KENYA’S new mining minister is promising to transform the country’s underperforming minerals industry, opening a new line of revenue for East Africa’s largest economy.
Dan Kazungu blames the inability of the industry to contribute significantly to the country’s economy on a lack of leadership and a poor environment for investment, and is pledging to enforce the deep reforms contained in a new mining regime that could be signed into law as early as this month.
Economies such as South Africa were built largely on the back of mines, but Kenya has relied on a more diversified revenue, with mining contributing less than 1% of its gross domestic product.
Tanzania, Africa’s fourth largest miner after South Africa, Ghana and Mali, earns at least 4% of its GDP from mining.
The minister sees the opportunity for mining to now contribute billions to the exchequer, adding to the economic tailwind in a country that has been one of the few bright growth spots in Africa in recent years. Growth is set to recover this year to 6% from 5.6% in 2015.
What investors like
“If you want to talk about growth in the mining industry you must talk about high productivity, and you then must have investors. That calls for leadership, which has been the missing link,” Kazungu told Mail & Guardian Africa on the sidelines of the Investing in African Mining Indaba.
The country is currently reliant on a mining law that dates back to the second world war, the aged provisions of which have proven a major disincentive to investors.
“Royalties are about 5% globally, and we charge 12% yet we have limited or no known resources. Just a mere glance at what we have and the investor tends to walk away,” he said.
Little is known about the country’s mineral potential—India has done geological surveys on over 98% of its territory—-Kenya has tended to fly blind, a state that the minister intends to change by pushing for funding for a complete airborne survey; admittedly not enough but a good start for investors
This would cost “a couple of billions” but the return would be worth it, he says, ticking off regional blocks in the country thought to hold gold, gemstones and coal among other high-value minerals. Kenya is the world’s third-biggest producer of soda ash, used to make glass, and ranks seventh in output of fluorspar, used in steel, according to the US Geological Survey.
The minister has already been tweaking the current regime, having signed four gazette notices in less than three months in office, simplifying areas such as the royalty structure and permit processes.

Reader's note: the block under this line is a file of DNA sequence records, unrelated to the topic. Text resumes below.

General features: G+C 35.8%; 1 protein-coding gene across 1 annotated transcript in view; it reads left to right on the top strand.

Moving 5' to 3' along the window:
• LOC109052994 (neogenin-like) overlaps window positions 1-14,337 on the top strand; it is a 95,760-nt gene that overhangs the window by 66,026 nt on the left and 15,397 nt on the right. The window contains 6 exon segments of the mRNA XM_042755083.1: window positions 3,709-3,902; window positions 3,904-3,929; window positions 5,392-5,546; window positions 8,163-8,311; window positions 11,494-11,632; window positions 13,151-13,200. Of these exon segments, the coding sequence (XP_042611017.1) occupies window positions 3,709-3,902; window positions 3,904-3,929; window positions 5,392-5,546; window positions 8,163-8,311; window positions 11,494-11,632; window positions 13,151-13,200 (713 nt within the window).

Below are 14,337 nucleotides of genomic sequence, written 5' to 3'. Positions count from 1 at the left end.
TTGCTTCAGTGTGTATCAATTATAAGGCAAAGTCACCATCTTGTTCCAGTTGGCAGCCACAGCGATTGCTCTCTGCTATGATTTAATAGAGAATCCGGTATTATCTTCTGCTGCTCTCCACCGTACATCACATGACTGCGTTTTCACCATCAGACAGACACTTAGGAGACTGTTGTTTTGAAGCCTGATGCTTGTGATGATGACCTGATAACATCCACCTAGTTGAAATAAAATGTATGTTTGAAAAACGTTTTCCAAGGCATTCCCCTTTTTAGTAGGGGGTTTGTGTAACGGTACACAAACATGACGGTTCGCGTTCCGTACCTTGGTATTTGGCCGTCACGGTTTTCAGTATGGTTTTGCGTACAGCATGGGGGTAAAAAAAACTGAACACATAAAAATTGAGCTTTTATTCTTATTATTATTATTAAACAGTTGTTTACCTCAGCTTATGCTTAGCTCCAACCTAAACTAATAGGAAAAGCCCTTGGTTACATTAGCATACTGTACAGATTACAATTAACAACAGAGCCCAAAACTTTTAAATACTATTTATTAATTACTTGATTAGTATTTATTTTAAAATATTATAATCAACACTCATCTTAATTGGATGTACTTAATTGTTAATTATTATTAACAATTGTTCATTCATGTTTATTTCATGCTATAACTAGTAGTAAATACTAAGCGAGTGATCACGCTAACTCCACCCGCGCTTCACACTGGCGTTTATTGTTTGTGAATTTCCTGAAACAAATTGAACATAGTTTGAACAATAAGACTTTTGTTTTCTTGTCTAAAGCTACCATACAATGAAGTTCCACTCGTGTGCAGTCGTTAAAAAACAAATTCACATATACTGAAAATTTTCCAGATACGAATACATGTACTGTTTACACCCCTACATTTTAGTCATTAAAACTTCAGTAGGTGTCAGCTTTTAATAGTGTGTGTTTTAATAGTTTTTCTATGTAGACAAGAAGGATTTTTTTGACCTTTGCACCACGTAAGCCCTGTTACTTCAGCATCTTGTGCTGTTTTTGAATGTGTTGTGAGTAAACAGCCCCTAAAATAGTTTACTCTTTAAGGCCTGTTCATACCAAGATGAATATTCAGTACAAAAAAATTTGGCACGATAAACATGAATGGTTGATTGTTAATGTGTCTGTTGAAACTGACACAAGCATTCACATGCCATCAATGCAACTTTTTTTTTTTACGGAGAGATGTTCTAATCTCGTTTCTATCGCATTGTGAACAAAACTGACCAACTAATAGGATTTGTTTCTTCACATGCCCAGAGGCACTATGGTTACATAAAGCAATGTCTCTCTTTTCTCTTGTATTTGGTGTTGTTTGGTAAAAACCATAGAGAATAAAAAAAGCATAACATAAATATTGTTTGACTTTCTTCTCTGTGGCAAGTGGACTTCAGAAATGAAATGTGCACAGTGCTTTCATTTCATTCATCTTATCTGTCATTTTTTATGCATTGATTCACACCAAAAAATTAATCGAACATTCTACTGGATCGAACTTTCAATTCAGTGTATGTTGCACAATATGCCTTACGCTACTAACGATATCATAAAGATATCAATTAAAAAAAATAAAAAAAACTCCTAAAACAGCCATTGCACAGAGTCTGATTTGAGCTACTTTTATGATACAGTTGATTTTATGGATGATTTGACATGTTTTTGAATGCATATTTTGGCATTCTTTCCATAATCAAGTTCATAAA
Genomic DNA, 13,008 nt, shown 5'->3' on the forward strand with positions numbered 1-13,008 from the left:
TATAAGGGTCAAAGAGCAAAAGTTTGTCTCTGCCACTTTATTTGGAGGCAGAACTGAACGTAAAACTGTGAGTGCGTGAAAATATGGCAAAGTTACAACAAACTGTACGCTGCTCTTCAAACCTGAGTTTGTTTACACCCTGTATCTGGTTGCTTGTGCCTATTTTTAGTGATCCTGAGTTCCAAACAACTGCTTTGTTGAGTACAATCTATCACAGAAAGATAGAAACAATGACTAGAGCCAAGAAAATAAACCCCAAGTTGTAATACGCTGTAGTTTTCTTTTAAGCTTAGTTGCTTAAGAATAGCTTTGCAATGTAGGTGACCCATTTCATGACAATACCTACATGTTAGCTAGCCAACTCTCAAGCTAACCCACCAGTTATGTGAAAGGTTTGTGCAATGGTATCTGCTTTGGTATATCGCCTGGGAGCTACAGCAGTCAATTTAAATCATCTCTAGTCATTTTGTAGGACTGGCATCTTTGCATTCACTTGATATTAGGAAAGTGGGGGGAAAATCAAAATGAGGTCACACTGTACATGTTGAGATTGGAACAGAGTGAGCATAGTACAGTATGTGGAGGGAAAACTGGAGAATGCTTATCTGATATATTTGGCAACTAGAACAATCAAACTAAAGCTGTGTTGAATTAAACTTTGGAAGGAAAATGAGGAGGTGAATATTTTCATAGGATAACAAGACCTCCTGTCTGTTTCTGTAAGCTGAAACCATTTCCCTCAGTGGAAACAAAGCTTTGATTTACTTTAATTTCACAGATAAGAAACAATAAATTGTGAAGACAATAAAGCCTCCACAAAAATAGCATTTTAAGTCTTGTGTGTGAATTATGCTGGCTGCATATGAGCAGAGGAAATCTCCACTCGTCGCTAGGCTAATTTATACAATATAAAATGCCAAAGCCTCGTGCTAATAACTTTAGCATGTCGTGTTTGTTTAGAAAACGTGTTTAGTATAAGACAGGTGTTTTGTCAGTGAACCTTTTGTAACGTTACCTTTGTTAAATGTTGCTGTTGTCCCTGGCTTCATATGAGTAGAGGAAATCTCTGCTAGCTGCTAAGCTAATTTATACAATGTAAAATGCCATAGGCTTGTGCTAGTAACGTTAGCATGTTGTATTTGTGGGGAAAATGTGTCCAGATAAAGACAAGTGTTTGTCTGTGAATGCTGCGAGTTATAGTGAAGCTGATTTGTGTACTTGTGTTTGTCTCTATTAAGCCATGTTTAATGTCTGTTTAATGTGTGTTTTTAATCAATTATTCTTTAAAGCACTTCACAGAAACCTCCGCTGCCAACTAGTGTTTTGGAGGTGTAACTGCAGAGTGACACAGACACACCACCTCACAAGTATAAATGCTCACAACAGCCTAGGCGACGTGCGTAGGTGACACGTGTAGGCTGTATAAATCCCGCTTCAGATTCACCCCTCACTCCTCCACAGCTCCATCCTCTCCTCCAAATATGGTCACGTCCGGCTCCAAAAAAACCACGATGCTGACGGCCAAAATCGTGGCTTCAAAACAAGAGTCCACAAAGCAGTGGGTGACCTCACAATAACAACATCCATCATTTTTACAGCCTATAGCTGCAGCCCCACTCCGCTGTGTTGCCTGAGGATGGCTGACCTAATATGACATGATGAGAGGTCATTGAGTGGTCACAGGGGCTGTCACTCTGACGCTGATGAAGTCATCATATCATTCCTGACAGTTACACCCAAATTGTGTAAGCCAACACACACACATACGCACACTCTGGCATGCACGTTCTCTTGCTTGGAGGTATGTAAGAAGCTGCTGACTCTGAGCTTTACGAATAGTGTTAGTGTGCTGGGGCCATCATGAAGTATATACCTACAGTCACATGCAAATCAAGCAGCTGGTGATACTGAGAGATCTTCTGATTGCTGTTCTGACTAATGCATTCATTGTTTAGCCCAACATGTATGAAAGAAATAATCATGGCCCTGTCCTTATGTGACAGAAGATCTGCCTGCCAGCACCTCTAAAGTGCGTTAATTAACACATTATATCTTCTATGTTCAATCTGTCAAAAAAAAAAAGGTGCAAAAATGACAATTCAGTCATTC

New mining law
But he identifies the new mining code, which is currently before parliament, as the game changer, terming its potential passage week as “very, very important” for east Africa’s largest economy.
He says it is big on transparency—the government will publish all revenues earned—while the licensing regime is open and will reside online. Applicants for permits will know their fate in four months, the minister says.
“You cannot talk about attracting investment if you do not have the regulatory and legal framework, the fiscal regime, the right incentives and the deliberate push to try and remove as many constraints as possible that hinder the process,” he said.
Part of the obstacles has been the lack of policy certainty. The new law is explicit on predictability, the minister says.
“Nobody will just wake up one day and say, ‘I’m increasing rates or levies’, it will all be about consultation.”
The code also tackles the issues of the equitable distribution of resources and of “local content”—ownership by citizens. “If you are not careful you can be accused of nationalisation; we’ve seen examples of that and it has had a lot of [negative] effects,” he says.
But he sees his role as being that of balancing the interests of all stakeholders. Towards this he also says he will have to manage the usually high expectations that mining attracts in a country.
The new law gives 70% of revenues to the central government, 20% to the county governments and 10% to the local communities.
There are also opportunities in local supply contracting and the provision of mining-financed amenities, Kazungu says.
The former employee of technology firms IBM and Lenovo says he will “not accept” the hoarding of licences and will keenly track progress by explorers. Three in every four of mining licences in the country are currently held by Kenyan companies, many of which have been accused of squatting on them.
His predecessor cancelled dozens of permits which were said to have been acquired irregularly.
Kazungu has no doubt he is the man to clean up the industry and make it a major pillar of the country’s growth. “I’m new and bringing new perspectives. I’m glad I can say that I know a lot about the private sector and so I can understand the issues that an Anglo American or Randgold would be bringing,” he says.
He was only three years into his first term as a parliamentarian before he was picked by president Uhuru Kenyatta to a reconstituted technocrat-heavy Cabinet.
Is it a bad time to be discussing new mining investments? “No. If you look at the biggest challenges, they have been in the mature mining economies. Kenya’s industry is still nascent, and we are putting in the structures so as to take advantage of the next phase of supercycles,” he says.